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There are probably quite a few good reasons for this, although I don't expect that a scientific answer can be composed (as you would need to use a survey, and I've never heard of such a thing for modes of operation). Let me list a few possible reasons: Developers don't know about CTR mode of operation; most questions on StackOverflow are about ECB and CBC ...


3

A message encrypted with AES-GCM can be decrypted with an AES-CTR library IF the authentication tag is stripped from the message. If you are encrypting with AES-GCM and then adding an HMAC tag, you need to strip the HMAC and the GTAG off the message in order to decrypt it, assuming the IV section of the message is in the correct location for each library to ...


1

It doesn't make too much sense at all to send the IV together with the key. The whole idea of an IV is that it is unique per key. But if the key changes value each time, then any IV is unique. So you could use a static IV or even an IV that consists of all zeros. In that case you only need to worry that you don't reuse the key at other locations in the ...


0

Normally you would e.g. prepend the IV to the cipher text as fgrieu suggested. But it would also be fine to send the IV together with the secret key in case they are bound to message sent. You would normally use prepending when sending several messages with the same key but of course different IVs. Thus the key has to be send securely only once whereas you ...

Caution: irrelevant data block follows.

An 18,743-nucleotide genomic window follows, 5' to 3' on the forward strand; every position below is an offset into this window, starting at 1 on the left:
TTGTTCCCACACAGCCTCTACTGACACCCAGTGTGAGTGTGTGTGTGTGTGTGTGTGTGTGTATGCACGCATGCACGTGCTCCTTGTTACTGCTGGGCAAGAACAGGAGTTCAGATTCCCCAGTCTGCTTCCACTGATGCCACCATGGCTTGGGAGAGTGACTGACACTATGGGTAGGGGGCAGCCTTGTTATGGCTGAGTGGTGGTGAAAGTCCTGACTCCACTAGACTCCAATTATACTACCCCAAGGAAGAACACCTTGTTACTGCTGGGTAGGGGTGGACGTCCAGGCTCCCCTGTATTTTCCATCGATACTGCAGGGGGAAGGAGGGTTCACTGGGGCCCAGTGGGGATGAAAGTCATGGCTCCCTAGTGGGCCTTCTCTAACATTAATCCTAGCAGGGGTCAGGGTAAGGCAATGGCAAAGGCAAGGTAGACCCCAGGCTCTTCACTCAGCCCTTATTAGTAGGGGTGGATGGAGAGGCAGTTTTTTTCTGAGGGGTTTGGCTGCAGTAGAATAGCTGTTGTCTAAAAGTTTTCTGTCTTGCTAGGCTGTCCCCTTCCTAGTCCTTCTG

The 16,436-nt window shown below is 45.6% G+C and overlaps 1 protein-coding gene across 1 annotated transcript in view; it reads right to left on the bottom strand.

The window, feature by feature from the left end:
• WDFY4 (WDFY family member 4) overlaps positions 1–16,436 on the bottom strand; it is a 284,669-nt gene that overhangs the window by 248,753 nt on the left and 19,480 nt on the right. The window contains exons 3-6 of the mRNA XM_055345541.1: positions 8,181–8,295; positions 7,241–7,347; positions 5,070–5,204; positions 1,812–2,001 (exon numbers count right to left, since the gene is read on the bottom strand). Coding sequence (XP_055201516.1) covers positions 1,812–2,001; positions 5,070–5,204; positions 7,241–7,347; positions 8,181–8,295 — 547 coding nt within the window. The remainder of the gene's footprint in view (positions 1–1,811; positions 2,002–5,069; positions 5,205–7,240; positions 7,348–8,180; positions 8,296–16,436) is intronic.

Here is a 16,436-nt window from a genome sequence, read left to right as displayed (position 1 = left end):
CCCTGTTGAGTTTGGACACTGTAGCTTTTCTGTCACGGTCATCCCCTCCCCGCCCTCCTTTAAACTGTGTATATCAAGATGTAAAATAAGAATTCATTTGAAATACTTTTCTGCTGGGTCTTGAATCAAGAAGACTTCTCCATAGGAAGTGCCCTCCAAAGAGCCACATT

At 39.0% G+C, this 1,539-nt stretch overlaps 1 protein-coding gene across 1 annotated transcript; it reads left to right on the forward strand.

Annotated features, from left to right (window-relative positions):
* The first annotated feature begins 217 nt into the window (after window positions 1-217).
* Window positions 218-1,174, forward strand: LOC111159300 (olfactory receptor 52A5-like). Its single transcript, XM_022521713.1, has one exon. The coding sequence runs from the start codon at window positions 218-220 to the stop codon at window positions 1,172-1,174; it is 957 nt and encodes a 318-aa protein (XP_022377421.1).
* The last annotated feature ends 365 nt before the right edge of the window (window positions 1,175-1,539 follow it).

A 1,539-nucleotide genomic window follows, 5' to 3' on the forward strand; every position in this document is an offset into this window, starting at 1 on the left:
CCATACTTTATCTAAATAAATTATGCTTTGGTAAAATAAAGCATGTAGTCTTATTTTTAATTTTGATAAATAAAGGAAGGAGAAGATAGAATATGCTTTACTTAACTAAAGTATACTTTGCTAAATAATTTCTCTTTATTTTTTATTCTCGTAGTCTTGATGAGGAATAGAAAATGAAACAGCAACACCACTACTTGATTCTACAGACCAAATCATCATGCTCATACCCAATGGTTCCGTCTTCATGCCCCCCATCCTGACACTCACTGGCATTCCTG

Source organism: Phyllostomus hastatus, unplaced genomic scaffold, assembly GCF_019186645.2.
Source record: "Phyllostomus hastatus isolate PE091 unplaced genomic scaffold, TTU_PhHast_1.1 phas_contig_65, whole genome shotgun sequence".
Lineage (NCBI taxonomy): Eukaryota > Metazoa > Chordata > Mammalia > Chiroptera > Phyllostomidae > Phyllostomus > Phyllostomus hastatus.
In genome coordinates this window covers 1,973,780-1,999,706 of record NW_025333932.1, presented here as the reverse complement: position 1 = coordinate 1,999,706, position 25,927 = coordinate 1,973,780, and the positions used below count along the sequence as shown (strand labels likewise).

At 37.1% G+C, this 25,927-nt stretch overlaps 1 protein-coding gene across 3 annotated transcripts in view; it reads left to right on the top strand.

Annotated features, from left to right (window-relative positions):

0

You want convergent encryption. I recommend you use an existing scheme for convergent encryption, such as the scheme used by Tahoe-LAFS, rather than trying to invent your own. There are multiple such schemes. See also https://tahoe-lafs.org/hacktahoelafs/drew_perttula.html.


1

I cannot prove that your scheme is secure, but as far as I know, a non-cryptographic hash function would work fine as there is an infinite number of inputs to any given hash, making it impossible to bruteforce all but the shortest messages (which would be an issue for short messages, you may want to append some sort of 128-bit padding). However, that said, ...



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